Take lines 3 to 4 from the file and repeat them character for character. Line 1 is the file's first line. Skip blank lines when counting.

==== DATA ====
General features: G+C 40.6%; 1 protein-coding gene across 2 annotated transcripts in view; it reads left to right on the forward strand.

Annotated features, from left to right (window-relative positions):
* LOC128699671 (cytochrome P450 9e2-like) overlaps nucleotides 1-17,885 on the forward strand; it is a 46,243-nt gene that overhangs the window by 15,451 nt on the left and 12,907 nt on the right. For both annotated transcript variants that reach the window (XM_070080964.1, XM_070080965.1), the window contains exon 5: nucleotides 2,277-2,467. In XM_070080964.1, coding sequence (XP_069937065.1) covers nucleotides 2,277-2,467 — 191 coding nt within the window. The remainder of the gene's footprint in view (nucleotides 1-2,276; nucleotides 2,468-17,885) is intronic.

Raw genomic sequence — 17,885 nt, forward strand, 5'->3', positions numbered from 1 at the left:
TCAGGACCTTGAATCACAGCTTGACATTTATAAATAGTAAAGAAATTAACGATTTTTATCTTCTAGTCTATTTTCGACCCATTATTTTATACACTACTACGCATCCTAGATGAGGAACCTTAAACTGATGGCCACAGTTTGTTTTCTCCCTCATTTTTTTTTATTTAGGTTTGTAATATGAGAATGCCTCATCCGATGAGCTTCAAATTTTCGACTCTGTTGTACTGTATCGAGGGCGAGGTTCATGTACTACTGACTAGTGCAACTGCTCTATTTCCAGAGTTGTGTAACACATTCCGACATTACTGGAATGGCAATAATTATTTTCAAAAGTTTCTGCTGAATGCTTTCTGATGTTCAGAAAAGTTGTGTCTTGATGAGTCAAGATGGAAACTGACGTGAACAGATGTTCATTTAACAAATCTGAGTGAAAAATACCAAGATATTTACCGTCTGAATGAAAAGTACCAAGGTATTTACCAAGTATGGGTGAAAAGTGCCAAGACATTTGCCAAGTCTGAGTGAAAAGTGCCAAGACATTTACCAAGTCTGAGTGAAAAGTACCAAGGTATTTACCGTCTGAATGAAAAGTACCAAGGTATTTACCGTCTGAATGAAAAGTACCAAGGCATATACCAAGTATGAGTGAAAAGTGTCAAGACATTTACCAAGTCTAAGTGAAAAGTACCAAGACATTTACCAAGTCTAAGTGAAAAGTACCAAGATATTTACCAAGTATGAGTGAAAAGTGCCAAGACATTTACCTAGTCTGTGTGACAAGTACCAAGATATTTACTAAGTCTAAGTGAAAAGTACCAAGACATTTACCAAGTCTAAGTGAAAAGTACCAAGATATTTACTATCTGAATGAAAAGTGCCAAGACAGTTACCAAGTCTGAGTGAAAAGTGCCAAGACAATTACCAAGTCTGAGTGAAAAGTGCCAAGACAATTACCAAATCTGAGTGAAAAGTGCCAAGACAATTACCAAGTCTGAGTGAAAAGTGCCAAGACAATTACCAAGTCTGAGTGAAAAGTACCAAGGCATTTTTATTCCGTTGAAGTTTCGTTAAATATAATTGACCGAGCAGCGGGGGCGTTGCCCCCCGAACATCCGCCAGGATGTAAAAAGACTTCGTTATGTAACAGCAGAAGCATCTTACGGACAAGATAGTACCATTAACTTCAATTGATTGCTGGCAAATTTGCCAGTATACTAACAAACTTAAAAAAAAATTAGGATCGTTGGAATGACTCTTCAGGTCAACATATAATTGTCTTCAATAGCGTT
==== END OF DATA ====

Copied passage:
* LOC128699671 (cytochrome P450 9e2-like) overlaps nucleotides 1-17,885 on the forward strand; it is a 46,243-nt gene that overhangs the window by 15,451 nt on the left and 12,907 nt on the right. For both annotated transcript variants that reach the window (XM_070080964.1, XM_070080965.1), the window contains exon 5: nucleotides 2,277-2,467. In XM_070080964.1, coding sequence (XP_069937065.1) covers nucleotides 2,277-2,467 — 191 coding nt within the window. The remainder of the gene's footprint in view (nucleotides 1-2,276; nucleotides 2,468-17,885) is intronic.

Raw genomic sequence — 17,885 nt, forward strand, 5'->3', positions numbered from 1 at the left: